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Bit parts: Garry Starr Performs Everything @swkplay

Garry Starr Performs Everything is a bare-bones (and bare buttocks) tribute to the theatre. Theatre may be in trouble, and audiences are down, but Garry Starr aims to save the theatre and bring back to the masses every style of theatre possible. As long as each style involves wearing a transparent white leotard or a skimpy thong. And tassels. It's part comedy, part physical comedy and part perv at Gary's physical prowess. The sentiment "if you've got it, flaunt it" applies here. So here we are with a show that has been around for some years and is having its first proper London run at the Southwark Playhouse (Borough) through Christmas. The premise is that Garry Starr (played by Damien Warren-Smith) has left the Royal Shakespeare Company over artistic differences. He is now on a mission to save the theatre from misrepresentation and worthy interpretations by doing things such as a two-minute Hamlet, recreating scenes from a Pinter play using unsuspecting audience

Theatre: The Power of Yes

Despite gusts of wind and snow, what looked like a full house was there on Saturday night to see David Hare's new play The Power of Yes at the National Theatre. Not even freezing conditions could prevent National Theatre audiences from seeing a lecture on the financial crisis. Well we're that sort of audience I suppose.

The Power of Yes has been playing since September, but rather than see it early on in its run and be bewildered about it (such as I was with his Stuff Happens show), I waited a bit, hoping it would be trimmed and better formed by now. It probably was.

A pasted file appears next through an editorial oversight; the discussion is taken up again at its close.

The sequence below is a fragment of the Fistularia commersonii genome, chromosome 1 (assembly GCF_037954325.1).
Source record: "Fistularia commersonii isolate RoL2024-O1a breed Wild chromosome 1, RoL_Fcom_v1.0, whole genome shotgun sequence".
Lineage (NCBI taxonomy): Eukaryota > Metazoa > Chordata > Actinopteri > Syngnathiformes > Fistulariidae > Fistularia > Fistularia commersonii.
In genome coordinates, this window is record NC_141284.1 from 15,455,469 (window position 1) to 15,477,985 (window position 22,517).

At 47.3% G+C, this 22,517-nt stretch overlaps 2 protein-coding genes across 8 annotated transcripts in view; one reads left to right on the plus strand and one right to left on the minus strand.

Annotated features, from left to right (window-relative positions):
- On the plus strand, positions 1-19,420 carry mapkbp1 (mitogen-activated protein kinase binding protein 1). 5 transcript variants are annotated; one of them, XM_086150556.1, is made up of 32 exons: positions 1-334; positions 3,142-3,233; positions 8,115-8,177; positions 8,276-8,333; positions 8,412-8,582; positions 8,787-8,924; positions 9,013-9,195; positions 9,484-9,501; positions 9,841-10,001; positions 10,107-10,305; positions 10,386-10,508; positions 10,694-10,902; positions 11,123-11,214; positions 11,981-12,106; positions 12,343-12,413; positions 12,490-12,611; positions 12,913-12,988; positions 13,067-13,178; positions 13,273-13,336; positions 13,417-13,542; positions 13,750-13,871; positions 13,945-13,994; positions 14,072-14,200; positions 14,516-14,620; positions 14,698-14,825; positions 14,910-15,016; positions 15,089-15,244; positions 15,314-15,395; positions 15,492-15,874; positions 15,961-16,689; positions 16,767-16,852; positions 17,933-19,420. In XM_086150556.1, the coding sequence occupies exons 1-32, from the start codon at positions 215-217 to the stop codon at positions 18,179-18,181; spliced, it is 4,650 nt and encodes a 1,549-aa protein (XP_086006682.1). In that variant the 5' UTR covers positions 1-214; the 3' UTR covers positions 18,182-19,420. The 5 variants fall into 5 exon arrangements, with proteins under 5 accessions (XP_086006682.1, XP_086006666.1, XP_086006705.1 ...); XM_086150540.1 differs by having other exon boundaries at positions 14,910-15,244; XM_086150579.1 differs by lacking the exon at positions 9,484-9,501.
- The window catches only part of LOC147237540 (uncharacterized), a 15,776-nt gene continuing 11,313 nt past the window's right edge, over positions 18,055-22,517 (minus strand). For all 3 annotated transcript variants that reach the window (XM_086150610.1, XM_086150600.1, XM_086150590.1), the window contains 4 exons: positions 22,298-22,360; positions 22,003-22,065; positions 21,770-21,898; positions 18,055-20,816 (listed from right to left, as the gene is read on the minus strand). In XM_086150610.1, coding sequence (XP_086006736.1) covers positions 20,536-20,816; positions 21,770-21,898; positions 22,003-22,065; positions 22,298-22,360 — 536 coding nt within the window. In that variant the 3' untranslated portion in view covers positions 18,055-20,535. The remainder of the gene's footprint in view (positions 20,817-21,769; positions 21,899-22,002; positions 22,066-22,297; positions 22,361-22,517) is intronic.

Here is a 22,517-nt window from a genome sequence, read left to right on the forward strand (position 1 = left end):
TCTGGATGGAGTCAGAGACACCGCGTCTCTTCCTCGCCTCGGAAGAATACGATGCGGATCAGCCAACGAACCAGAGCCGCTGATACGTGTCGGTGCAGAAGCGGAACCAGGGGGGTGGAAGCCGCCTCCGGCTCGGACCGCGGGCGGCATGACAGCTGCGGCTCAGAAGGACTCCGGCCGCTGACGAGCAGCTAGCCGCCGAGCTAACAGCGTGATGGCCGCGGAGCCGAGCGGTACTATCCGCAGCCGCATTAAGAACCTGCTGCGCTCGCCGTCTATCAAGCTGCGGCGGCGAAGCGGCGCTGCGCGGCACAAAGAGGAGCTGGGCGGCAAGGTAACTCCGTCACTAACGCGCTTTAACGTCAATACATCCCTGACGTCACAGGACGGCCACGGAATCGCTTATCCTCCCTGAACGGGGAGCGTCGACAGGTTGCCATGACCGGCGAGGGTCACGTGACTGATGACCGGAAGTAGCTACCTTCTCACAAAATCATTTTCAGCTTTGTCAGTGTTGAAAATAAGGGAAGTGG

David Hare is a bit of a star writer nowadays so it seemed to make sense to make him the focus of the show. Its a show about a playwright trying to understand the credit crunch and the recession of the last two years for a play he is being commissioned by the National Theatre to write. I guess being a star playwright, you can do that sort of thing. Some say Enron the play treats a similar subject matter far more creatively but having not yet seen it, I had to be content with the less inspired premise...

Of course if you were the slightest bit interested in the recession of the past two years, you would be familiar with the subject matter from reading the Financial Times. Although here it seems so much better written... And better looking than a pink sheet with its cool steel set... And sassier. I don't think anyone in the FT used the word cunt to describe the former head of Royal Bank of Scotland.

Of course watching this you could either feel smug and satisfied like all good nights out at the National Theatre can make you do, or feel just incredibly depressed that the economy in Britain is... Stuffed... It was easy to feel both...

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